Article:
Productivity

Note to Tom Friedman: Technology Creates, Not Destroys, Jobs

January 25, 2012
| Blogs & Op-eds

Tom Friedman's Op-Ed in The New York Times in which he argues technology is destorying jobs is essentially a flawed argument. There are three essential reasons for this. First, the economic evidence. It is unambiguous that higher rates of productivity lead to more jobs in the medium to long term, not fewer jobs. Second, the most serious challenge facing the U.S. economy over the next 25 years is the declining worker to population ratio as the baby boomers age. Finally, if we want to raise the living standards of Americans now holding low wage jobs, the best way to do it is to increase, not decrease, automation of these jobs. When a job can only produce 10 dollars an hour in value, there is no way to pay more than $10 per hour. If we can use technology to boost the productivity of many low wage, low productivity jobs, we can pay more for these jobs and workers who move out of these occupations can move into higher value added ones.

The rate of productivity in the construction industry has been steadily declining in the last few decades, proving the need for innovation in the industry.

The general perception of the construction industry productivity is declining -0.6 % per year (+1.8% per year non-farm productivity increase; significant improvement in some work processes). There has been much debate over the root cause of this decline. It can almost certainly be attributed to underinvestment in construction R&D, a shift in output mix, and slow growth in capital/worker ratio. Debate and uncertainty continue as no industry-level productivity measures exist. It is only with increased innovation that productivity in this essential industry is going to increase.

How to Fix America's Least Innovative Industry: Construction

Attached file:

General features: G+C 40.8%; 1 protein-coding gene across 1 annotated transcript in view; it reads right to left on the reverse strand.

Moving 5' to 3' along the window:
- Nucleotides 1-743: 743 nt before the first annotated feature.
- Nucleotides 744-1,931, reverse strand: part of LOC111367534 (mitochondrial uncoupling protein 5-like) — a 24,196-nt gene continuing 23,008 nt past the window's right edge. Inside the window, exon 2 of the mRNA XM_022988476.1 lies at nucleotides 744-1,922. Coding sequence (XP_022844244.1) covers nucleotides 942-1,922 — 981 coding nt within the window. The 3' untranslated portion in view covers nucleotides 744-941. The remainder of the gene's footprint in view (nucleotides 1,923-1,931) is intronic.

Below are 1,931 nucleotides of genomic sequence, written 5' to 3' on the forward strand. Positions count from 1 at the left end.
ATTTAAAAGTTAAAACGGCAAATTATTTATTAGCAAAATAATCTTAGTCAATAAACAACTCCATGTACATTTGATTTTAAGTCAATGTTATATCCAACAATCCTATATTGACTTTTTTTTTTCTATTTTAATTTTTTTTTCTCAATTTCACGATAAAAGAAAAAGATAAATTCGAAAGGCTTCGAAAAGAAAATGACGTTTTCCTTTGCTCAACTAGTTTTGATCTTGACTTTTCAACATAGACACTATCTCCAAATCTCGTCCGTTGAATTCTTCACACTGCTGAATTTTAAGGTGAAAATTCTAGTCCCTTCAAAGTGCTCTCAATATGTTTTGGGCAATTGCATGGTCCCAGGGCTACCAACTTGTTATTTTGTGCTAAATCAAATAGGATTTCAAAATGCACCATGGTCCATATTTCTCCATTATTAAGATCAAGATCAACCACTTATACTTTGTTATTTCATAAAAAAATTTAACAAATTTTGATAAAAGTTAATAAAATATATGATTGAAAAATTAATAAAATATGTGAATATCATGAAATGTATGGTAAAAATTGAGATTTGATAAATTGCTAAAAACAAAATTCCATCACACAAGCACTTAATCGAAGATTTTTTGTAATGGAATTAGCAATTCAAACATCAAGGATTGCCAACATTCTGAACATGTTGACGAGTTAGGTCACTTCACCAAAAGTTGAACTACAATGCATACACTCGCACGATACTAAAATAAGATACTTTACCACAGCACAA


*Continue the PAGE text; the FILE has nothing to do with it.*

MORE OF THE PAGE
The Atlantic
Construction is a fragmented field, where the people who design buildings are different from the people who construct them, who in turn are different from the people who operate them. And, on the whole, the industry invests just about nothing in R&D.

IT is the Foundation for Better Building

January 19, 2012
| Blogs & Op-eds

In a recap of a compelling ITIF event, Steve Norton reflects on the need to innovate in the construction industry. Construction is a physical undertaking of getting bricks, beams, pipes and glass to sites and putting them together but IT can help us better design, coordinate and revolutionize the process. When we start breaking new ground literally, we should also do so in our thinking and consider the economic footprint of a more productive and innovative construction sector.

Bricks and Bits: Transforming the Construction Industry Through Innovation

January 18, 2012 - 9:00am - 11:00am
National Press Club
529 14th Street Northwest
Holeman Lounge
Washington
DC
20045

Notwithstanding the current surplus in housing, over the next quarter century the U.S. will need to invest trillions of dollars in construction to meet the demands of a growing population and to refurbish aging infrastructure. Doing this efficiently will be critical to America’s economic future. Read more »

Bricks and Bits: Transforming the Construction Industry Through Innovation

January 18, 2012
With its vast holdings, the government has learned a thing or two about procurement and coordinating construction management and it plays a critical role in setting standards and undertaking industry-related R&D.